Delay in construction of renewable energy 'superhighway' raises concerns for power grid – Business News (Trending Perfect)


Australia's coal-dominated energy sector is undergoing a rapid transformation, with at least half of the remaining 14 coal-fired generators on the east coast set to close within the next decade, while the share of renewable energy in the energy mix continues to decline. the growth.

However, governments are becoming increasingly concerned that they will not build enough renewable energy, storage and transmission projects to keep energy supplies and prices stable as the end of coal approaches.

“Australia's major energy transition – from fossil fuels to renewables – is not going well.”

Tony Wood, Energy Director, Grattan Institute

While grid operator ElectraNet has completed construction of the 200km South Australia section of EnergyConnect, Transgrid said it is continuing to progress work on the 700km NSW section.

Transgrid CEO Brett Redman said the first phase of its project, which was scheduled to enter service in the June quarter of this year, was now scheduled to enter service in the September quarter, when AEMO would begin inter-grid testing.

The second phase of the project will be completed and in service by the June quarter of 2026, Redman said.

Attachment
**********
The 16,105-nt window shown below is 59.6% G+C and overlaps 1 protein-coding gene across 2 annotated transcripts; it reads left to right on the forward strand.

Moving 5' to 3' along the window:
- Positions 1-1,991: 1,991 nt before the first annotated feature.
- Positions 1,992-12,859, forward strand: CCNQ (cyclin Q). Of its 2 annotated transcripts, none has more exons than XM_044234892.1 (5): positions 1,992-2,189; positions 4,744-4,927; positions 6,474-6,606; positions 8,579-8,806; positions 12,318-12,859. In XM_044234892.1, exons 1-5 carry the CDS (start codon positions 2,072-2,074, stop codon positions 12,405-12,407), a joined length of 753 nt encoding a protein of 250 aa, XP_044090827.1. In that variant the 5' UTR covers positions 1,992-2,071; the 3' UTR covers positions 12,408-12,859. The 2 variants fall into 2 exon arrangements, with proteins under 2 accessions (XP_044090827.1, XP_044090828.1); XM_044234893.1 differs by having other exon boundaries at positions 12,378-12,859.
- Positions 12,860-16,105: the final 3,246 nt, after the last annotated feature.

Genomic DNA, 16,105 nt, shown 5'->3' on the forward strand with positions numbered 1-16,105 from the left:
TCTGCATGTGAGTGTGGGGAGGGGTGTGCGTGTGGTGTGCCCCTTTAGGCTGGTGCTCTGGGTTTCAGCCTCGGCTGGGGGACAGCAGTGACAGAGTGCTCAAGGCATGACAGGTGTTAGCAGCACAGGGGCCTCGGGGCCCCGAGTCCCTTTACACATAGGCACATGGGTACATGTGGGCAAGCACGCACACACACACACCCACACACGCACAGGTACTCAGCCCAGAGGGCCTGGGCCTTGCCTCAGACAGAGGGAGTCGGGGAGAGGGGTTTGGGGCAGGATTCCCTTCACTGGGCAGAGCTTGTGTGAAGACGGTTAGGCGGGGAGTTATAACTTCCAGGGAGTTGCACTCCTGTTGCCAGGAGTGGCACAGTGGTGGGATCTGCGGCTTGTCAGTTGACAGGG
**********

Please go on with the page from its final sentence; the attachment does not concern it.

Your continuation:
“Our key stakeholders have been notified, including relevant South Australian, New South Wales and Commonwealth government departments, as well as relevant ministers,” he said.

As concerns grow about energy security on the east coast, the Minnies state government in New South Wales has held secret talks with Origin Energy about potential financial support to prolong the operation of the Eraring plant on the shores of Lake Macquarie.

The Victorian government has already intervened to ensure two of its largest coal generators – Energy Australia's Yallourn and AGL's Low Young A – do not close prematurely.

“Australia's major energy transition – from fossil fuels to renewables – is not going well,” said Tony Wood, director of energy at the Grattan Research Institute.

“Governments have lost confidence in the market's ability to deliver enough electricity to the right places at the right time, consumers are angry about rising energy prices, and investors are spooked by frequent and unpredictable government interventions.”

AEMO's Electricity Opportunity Statement report update, which is usually published annually, only takes into account existing projects or those it considers “committed” or “prospective”.

Westerman said reliability forecasts improved when taking into account potential energy projects deemed “viable,” as well as potential new capacity set to come to market via the first phase of the federal government’s Capacity Investment Plan, which targets 32 gigawatts of subsidized new capacity. Renewable energy by 2030.

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